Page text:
Allyship

A Thanksgiving Invitation from a Fellow Immigrant

Maybe, just maybe, this could be the year that could go down in family history as the year when someone finally tells Uncle Bill to shut it with all hateful rhetoric and have a brave conversation with him.
chicken close up dish food
Photo by Public Domain Pictures on Pexels.com

For a while, I was my American friends’ favorite guest to bring to their family Thanksgiving dinner.

Look, Mom and Dad! I brought an international student home so we can show her a real American Thanksgiving tradition!

Of course, I would be warned beforehand about that uncle who might drink a wee bit too much and, well, get a little… political. Sometimes, the warning was about the grandmother who might say, “Why don’t you bring a nice European girl next year?”

The warnings were often vague, along the lines of, “You might want to stay clear of Uncle Bill after his second whiskey sour” or “Don’t sit over there – you don’t want to sit too close to Grandma Dot… she can get old-fashioned about things.”

Sure. It’s a nice sentiment to get the family together, even the drunk and/or racist relatives, and spend time thinking about all for which you feel thankful.

That said, I have a few unsolicited suggestions, depending on how you might feel about Thanksgiving:

1) We as a Korean family do not do turkey and the whole works. We are not fans of… turkey.

Hold your horses.

If you are done gasping in that judge-y OMG, how un-American! tone, I have to ask a favor: Don’t assume that turkey, mashed potatoes (with or without skins), cranberry sauce (out of a can with all the ridges on the side or made from scratch with all-organic ingredients and intentionally too tart with gourmet lumps), and cubes of bread and herbs stuffed back up the turkey’s anus are the only meal with which to celebrate Thanksgiving.

Our Thanksgiving tradition is to go out to a Korean barbecue place and eat copious amounts of meat grilled right at our table. And, you think my description of the turkey dinner was harsh, you should hear the things I am told when I inform people that we don’t do turkey. You’d think that people were ready to deport our entire family for daring to not eat turkey.

So be open-minded about other traditions and meals with which this holiday is celebrated. After all, isn’t immigration and all the new traditions it brings to America at the heart of this day of giving thanks?

2) Speaking of immigration… I hope you spend a few moments (or more, by all means!) as you celebrate the mythical dinner that the white pilgrims and brown Native Americans shared as the new immigrants were welcomed to this land of plenty, to think about the current plight of brown pilgrims who desperately want to become immigrants and their children who have been taken away from them.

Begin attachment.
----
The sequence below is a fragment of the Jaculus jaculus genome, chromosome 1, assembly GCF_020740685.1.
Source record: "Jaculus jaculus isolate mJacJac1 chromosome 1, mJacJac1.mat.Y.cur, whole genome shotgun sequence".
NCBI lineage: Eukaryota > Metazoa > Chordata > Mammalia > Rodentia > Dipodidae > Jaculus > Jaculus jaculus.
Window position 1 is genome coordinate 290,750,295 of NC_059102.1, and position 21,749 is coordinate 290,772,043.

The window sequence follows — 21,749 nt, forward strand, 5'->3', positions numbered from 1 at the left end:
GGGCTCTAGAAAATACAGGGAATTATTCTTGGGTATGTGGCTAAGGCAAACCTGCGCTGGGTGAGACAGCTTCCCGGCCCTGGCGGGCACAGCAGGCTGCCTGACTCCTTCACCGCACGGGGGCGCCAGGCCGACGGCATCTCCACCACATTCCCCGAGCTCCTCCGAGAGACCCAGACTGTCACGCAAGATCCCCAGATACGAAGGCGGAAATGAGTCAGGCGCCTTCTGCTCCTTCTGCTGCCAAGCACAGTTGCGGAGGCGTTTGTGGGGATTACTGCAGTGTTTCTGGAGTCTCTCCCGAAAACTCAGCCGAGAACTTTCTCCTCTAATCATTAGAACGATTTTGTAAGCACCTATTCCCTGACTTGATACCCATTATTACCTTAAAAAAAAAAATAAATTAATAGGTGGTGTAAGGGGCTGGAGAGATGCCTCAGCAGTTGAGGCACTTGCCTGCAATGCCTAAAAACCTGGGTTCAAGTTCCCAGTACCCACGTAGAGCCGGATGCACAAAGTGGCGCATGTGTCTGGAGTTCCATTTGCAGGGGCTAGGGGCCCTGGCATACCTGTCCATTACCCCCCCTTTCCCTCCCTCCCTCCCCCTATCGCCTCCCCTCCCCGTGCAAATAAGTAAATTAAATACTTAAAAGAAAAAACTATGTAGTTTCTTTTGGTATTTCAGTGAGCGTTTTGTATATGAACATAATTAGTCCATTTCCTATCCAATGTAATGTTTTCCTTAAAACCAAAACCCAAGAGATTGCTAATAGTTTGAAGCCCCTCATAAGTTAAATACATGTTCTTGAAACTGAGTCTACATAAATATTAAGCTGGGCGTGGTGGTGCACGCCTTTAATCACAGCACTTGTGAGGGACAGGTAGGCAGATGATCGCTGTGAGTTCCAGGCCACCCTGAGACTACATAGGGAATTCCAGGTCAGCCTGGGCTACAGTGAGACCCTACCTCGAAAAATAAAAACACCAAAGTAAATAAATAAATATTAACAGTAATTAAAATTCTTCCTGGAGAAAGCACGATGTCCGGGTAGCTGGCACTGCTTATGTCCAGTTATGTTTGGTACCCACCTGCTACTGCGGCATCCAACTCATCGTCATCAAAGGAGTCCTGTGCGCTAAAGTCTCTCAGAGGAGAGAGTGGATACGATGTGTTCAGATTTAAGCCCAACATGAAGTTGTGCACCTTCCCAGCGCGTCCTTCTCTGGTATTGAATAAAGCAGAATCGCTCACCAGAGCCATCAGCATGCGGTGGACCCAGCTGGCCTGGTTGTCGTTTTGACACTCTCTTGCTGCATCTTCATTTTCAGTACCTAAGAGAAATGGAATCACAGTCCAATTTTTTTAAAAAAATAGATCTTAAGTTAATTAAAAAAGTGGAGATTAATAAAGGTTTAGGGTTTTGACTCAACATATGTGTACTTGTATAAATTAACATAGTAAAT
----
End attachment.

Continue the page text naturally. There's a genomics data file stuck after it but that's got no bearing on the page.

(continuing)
3) Finally, let’s get back to problematic Uncle Bill who gets racist or homophobic or misogynistic or maybe all three? Because why not. I’ve heard people say: What are we supposed to do? They are family. Or It is so difficult but I bite my tongue and suffer through the dinner. Or We are skipping Thanksgiving dinner this year. We will show them with our boycott that we do not tolerate hate.

Trust me. I hear you. And I’ve heard your Uncle Bills. It’s really really tough to hear. Especially when they are not your family, and the hate is directed at people who look like you. And you are the only person who looks like you sitting there at the table in the house where you are a guest while you quietly and politely nibble on the turkey that is suddenly too goddamn dry to swallow while you hear all about how these damn dark skinned or chinky-eyed or foreign non-English speaking or non-white people are ruining poor Uncle Bill’s America. And no one– not a single family member– tells Uncle Bill to shut it. Or even has the guts, courage, and/or decency to apologize to you later.

It’s not pleasant.

Maybe, just maybe, this could be the year that could go down in family history as the year when someone finally tells Uncle Bill to shut it with all hateful rhetoric and have a brave conversation with him.

Perhaps Uncle Bill has had way too much to drink for a proper conversation, but at least someone told him off. Perhaps Uncle Bill isn’t all that drunk after all, and maybe you can show him that there are fallacies in his logic; and he will see that his hate was brewed with misdirected anger. Maybe Uncle Bill just needs someone to show him that his biases were baseless and that he simply watched a few too many Fox News segments.

Or maybe Uncle Bill is beyond saving.

But, he is your Uncle Bill. So many marginalized folks have to have these uncomfortable conversations with strangers because too many Uncle Bills in the world have nieces and nephews who don’t want to have those uncomfortable conversations during a turkey dinner.

So I implore those of you who were thinking about boycotting your Thanksgiving dinner to reconsider. Have that uncomfortable discussion with your Uncle Bill. If you have an Uncle Bill, your family is already dysfunctional anyway.

If you are uninvited to future Thanksgiving dinners because of my suggestion, come and do Korean barbecue with us next year.

korean barbecue
From Intro to Korean BBQ by Robin Ha/Ten Speed Press